In Weist v. Tyco Electronics Corp., 812 F.3d 310 (3d Cir. 2016), the Third Circuit affirmed the dismissal of a Sarbanes-Oxley (SOX) whistleblower retaliation claim that has been the subject of numerous court decisions. The plaintiff, a manager in Tyco’s accounts payable department, allegedly raised concerns regarding certain expenses and invoices submitted in connection with extravagant Tyco events. The case had been to the Third Circuit a few years earlier. In Weist v. Lynch, 710 F.3d 121 (3d Cir. 2013), the Third Circuit joined the growing number of courts giving deference to the U.S. Department of Labor Administrative Review Board’s new requirements for pleading “protected activity” under § 806 of SOX, and rejecting prior case law holding that violations of misconduct under SOX must “definitively and specifically” relate to one of the enumerated categories of violation in § 806 of SOX. After remand, the district court ultimately granted summary judgment in Tyco’s favor, concluding that the plaintiff had not shown that his complaints were a “contributing factor” to his discharge. On appeal, the Sixth Circuit defined a “contributing factor” as “any factor, which alone or in combination with other factors, tends to affect in any way the outcome of the decision.” Despite this liberal standard, the court, nevertheless, found that the plaintiff had failed to show that his complaints were a contributing factor in his termination.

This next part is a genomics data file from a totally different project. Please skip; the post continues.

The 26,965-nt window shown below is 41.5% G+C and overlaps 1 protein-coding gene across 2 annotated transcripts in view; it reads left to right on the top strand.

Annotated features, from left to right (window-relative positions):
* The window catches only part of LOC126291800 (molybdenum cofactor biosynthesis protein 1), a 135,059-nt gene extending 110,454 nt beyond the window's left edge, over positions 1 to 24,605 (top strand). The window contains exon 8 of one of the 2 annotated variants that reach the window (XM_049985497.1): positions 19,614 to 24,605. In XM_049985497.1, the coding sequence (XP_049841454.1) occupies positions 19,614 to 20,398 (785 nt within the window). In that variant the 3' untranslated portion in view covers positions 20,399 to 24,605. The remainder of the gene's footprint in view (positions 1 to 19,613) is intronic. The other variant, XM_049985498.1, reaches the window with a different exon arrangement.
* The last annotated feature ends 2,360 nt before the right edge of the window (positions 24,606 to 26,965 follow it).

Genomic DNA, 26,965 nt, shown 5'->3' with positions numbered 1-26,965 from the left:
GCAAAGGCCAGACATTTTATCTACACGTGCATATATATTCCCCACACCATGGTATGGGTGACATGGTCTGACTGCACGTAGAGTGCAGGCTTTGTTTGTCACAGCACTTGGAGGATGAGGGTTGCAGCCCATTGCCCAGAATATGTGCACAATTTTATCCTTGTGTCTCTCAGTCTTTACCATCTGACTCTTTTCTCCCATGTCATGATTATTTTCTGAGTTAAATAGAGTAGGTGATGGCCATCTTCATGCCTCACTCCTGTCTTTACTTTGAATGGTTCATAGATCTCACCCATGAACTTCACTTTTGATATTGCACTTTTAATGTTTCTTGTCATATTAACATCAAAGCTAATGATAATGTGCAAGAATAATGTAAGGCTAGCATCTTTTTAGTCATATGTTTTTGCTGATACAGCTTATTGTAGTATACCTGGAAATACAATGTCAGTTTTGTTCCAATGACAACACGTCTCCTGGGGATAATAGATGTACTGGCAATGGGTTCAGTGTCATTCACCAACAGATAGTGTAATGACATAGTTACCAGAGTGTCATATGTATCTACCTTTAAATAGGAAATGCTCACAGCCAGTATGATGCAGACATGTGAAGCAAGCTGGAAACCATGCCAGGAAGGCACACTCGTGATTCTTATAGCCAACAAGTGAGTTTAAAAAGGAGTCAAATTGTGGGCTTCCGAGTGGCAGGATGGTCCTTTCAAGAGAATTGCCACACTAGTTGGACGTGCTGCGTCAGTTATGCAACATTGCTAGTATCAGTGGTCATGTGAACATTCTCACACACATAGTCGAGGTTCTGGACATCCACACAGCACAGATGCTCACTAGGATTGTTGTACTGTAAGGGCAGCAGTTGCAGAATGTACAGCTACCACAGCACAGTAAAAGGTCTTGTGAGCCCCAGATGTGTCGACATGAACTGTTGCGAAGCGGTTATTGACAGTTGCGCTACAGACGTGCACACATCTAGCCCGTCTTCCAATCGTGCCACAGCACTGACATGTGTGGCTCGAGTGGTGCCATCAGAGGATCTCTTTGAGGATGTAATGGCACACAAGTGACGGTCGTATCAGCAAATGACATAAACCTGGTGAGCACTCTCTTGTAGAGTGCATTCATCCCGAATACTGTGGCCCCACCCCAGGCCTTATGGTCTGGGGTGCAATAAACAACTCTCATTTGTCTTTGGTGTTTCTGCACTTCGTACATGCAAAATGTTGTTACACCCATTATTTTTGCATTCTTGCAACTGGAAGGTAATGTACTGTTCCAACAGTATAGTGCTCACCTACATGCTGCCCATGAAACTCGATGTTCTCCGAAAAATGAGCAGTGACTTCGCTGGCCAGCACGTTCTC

The Weist decision highlights the importance of a credible investigation in defeating a whistleblower retaliation claim. The court noted the temporal proximity between the plaintiff’s complaints and the adverse employment action, which came approximately 10 months later after an internal investigation regarding sexual harassment allegations. The court further noted the plaintiff had received praise and commendation during and after his complaints. The court applauded the integrity of the company’s investigation that resulted in the termination, noting, among other things, that the human resource department members investigating sexual harassment claims against the plaintiff were not aware of his protected activity.